Hungary’s regime is proof that capitalism can be deeply authoritarian
Blaming citizens for their alleged populist or anti-democratic turn is misleading. Without the active involvement of the economic elite, both foreign and domestic, authoritarian capitalism could not have emerged in Hungary.
Viktor Orbán secured his third definitive victory on April 8 in Hungary’s parliamentary elections. Although Hungary was praised a decade ago for being a prime case of successful democratisation and free market reform, now it is another example of liberal institutions sliding towards autocracy.
The fierce anti-migrant hate campaign was the most visible sign of the length to which Orbán was prepared to go to ensure his majority. Since 2010 Orbán has been using the momentum created by popular anger at the failures of liberal policies to build up his own system: authoritarian capitalism. A system that is deeply illiberal but capitalist: private property and the profit logic still dominate, but the state bureaucracy and its institutions are subdued to the enrichment of the preferred national economic elite.
Borrowing from Bourdieu, it abolishes the left hand of the state and uses its right hand to repress dissent and discipline citizens. Understanding the success of the authoritarian turn in Hungary offers lessons for the future of democracy and liberal, tolerant, open politics worldwide.
The rise of economic anger
We can start by traveling back to the 1990s and 2000s to witness the social and economic impact of liberal economic reforms. Chronically low employment and substantial deindustrialisation were the defining characteristics of the Hungarian economy after the fall of socialism. A large segment of society, the early victims of the transition – the elderly, the young with little education and those living outside the biggest towns of the country – could not take part in the new growth centres of the economy dominated by technology-intensive transnational companies. Those outside the local hubs of the global economy felt increasingly left behind.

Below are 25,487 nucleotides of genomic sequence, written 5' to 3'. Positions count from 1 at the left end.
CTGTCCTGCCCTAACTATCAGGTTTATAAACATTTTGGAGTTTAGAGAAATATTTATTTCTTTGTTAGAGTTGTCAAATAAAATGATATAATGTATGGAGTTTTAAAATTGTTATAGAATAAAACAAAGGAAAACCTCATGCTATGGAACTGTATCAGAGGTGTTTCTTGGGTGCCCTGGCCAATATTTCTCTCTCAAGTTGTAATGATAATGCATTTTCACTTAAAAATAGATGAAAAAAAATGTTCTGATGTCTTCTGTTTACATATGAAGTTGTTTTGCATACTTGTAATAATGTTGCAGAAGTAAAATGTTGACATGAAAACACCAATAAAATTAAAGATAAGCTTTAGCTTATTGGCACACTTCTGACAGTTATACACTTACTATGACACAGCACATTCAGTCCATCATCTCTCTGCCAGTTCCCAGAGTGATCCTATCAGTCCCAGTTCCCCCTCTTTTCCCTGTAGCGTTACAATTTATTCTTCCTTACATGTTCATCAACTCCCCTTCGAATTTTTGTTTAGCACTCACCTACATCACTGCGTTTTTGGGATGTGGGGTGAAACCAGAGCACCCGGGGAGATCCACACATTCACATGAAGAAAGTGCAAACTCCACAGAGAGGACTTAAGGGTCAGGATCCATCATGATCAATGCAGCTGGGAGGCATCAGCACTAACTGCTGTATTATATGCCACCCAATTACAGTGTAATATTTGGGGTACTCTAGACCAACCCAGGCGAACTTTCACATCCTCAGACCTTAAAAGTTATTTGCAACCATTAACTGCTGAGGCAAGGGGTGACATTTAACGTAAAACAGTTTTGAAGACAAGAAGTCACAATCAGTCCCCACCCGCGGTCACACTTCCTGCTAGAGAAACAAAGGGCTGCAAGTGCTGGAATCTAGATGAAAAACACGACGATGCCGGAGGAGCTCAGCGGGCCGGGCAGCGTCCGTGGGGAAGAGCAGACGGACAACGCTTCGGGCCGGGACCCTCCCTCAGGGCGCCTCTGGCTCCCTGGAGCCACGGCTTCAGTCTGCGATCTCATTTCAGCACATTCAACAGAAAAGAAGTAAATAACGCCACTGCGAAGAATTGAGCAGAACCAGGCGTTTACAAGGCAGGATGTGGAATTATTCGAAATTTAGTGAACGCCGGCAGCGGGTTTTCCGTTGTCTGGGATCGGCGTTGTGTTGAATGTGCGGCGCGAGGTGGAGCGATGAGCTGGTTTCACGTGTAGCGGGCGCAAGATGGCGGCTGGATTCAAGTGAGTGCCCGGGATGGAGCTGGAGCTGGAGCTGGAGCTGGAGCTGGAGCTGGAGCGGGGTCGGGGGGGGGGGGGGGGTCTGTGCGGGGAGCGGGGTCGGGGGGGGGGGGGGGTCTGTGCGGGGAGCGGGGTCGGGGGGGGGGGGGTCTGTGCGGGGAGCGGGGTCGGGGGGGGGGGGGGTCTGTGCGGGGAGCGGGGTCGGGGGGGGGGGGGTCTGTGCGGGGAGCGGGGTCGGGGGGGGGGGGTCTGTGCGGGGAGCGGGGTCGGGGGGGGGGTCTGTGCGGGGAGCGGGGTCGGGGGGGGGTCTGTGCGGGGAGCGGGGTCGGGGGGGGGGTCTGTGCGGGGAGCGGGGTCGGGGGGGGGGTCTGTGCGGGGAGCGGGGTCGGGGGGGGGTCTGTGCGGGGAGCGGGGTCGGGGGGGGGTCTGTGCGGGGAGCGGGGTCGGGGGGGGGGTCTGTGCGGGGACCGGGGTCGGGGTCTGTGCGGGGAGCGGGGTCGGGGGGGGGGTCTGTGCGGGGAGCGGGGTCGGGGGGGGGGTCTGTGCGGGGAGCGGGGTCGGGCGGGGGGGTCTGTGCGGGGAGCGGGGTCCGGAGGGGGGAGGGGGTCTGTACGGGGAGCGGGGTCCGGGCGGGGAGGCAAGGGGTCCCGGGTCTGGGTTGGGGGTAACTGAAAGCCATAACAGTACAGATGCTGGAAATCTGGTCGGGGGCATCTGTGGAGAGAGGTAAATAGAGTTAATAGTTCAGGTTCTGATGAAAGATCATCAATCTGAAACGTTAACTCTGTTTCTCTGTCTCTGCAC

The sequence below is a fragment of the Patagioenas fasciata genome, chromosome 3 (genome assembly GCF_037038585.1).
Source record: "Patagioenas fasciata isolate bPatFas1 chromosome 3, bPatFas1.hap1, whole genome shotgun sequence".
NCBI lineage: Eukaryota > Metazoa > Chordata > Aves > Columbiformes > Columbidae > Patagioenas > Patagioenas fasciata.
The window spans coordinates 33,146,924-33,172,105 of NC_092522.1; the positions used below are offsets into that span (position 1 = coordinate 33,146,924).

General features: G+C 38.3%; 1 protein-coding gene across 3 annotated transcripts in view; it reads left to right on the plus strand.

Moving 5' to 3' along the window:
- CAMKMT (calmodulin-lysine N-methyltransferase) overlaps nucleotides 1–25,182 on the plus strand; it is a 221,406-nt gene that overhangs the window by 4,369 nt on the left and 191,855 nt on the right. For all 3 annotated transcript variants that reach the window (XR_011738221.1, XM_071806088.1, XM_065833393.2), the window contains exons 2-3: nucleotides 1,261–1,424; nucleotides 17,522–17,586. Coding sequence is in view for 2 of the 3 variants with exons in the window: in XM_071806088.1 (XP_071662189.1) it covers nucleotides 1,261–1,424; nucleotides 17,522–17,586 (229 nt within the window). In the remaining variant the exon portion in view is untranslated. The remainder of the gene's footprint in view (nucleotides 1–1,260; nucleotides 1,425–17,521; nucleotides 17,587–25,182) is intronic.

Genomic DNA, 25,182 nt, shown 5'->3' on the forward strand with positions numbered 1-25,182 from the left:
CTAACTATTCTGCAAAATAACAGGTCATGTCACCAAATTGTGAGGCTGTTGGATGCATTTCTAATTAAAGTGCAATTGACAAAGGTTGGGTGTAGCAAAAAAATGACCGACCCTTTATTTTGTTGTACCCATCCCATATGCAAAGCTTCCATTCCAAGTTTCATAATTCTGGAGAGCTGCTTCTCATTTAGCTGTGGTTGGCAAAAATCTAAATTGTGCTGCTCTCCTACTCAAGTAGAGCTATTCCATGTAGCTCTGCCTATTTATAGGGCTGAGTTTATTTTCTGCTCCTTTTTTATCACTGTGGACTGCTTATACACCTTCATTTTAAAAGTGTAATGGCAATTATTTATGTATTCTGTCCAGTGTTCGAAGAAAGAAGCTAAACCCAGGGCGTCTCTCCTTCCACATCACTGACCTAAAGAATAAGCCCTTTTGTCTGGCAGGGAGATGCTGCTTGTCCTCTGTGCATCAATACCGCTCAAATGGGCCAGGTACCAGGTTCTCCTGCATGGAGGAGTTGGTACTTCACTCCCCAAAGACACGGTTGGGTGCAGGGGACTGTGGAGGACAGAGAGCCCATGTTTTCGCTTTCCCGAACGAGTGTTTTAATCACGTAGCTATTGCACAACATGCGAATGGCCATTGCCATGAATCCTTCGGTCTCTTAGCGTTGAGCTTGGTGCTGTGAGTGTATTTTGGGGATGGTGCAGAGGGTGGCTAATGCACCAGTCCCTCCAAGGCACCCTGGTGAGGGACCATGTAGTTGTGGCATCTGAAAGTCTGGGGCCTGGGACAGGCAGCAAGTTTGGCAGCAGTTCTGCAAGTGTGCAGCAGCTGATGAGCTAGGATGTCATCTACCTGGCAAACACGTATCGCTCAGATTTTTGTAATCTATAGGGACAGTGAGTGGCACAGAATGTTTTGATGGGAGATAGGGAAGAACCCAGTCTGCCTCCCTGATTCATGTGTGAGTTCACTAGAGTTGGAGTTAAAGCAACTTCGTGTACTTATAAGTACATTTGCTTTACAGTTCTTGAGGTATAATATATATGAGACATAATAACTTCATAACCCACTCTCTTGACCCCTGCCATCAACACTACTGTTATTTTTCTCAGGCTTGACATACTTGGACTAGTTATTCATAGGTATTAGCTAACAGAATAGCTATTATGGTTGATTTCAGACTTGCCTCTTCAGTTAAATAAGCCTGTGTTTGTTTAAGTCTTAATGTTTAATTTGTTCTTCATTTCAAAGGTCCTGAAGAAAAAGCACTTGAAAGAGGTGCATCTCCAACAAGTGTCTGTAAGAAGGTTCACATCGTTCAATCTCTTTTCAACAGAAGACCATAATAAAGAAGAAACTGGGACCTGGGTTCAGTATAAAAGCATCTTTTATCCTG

Hungary has also been characterised by painfully low wage levels that lagged behind Central and Eastern European wages throughout the last thirty years. Low wages, lost jobs, and high indebtedness made the Hungarian working middle class extremely fragile. As a result, social tensions grew and the approval rates for post-socialist liberal capitalism dropped dramatically in the first twenty years. These tensions and disillusionment swept the working middle class to the Right.
The revolt of the national capitalist class
Blaming citizens for their alleged populist or anti-democratic turn, however, is misleading. Without the consent and even active involvement of the economic elite, authoritarian capitalism could not have emerged in Hungary. Throughout the 1990s, post-socialist governments attracted high foreign investment into the country, luring transnational companies with low corporate tax and generous tax allowances. As a result, the economy became divided into two parts: an effective, export-oriented and capital-intensive transnational sector creating only a handful of jobs, and a stagnant national business sector, with little connection between the two.
This highly dualistic economy created a polarisation within the economic elite leading to divergent political interests and preferences. Orbán’s authoritarian capitalism was built on securing the support of the national capitalist class by positioning the state against the coalition of transnational companies and their centrist-liberal political allies.